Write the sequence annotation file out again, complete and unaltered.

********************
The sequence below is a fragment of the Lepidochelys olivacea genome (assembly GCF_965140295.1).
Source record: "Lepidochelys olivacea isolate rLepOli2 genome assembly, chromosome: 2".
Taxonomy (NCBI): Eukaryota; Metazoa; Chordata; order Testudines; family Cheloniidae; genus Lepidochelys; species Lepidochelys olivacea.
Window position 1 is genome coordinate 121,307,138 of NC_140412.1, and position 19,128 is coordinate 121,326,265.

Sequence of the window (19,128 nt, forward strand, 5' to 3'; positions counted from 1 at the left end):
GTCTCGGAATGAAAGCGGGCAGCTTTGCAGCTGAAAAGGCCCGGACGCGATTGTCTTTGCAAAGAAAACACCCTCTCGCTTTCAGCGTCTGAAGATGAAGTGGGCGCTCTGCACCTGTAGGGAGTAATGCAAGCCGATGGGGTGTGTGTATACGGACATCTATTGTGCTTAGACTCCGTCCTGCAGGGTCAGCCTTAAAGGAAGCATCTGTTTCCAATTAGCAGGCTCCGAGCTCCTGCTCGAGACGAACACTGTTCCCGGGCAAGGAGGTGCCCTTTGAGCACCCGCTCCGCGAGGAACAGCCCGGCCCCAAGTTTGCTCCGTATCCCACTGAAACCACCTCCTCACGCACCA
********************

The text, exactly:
The sequence below is a fragment of the Lepidochelys olivacea genome (assembly GCF_965140295.1).
Source record: "Lepidochelys olivacea isolate rLepOli2 genome assembly, chromosome: 2".
Taxonomy (NCBI): Eukaryota; Metazoa; Chordata; order Testudines; family Cheloniidae; genus Lepidochelys; species Lepidochelys olivacea.
Window position 1 is genome coordinate 121,307,138 of NC_140412.1, and position 19,128 is coordinate 121,326,265.

Sequence of the window (19,128 nt, forward strand, 5' to 3'; positions counted from 1 at the left end):
GTCTCGGAATGAAAGCGGGCAGCTTTGCAGCTGAAAAGGCCCGGACGCGATTGTCTTTGCAAAGAAAACACCCTCTCGCTTTCAGCGTCTGAAGATGAAGTGGGCGCTCTGCACCTGTAGGGAGTAATGCAAGCCGATGGGGTGTGTGTATACGGACATCTATTGTGCTTAGACTCCGTCCTGCAGGGTCAGCCTTAAAGGAAGCATCTGTTTCCAATTAGCAGGCTCCGAGCTCCTGCTCGAGACGAACACTGTTCCCGGGCAAGGAGGTGCCCTTTGAGCACCCGCTCCGCGAGGAACAGCCCGGCCCCAAGTTTGCTCCGTATCCCACTGAAACCACCTCCTCACGCACCA